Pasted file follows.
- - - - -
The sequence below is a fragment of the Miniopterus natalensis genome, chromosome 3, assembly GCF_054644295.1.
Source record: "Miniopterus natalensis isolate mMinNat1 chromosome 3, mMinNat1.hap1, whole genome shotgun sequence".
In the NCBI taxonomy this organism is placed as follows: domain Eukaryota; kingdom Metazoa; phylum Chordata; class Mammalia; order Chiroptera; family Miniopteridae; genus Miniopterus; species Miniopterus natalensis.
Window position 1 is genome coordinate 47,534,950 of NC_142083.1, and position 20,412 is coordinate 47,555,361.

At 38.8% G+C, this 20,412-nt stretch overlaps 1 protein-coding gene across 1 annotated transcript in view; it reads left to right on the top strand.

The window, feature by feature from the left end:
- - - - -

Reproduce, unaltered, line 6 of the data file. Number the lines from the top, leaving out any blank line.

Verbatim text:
The window, feature by feature from the left end: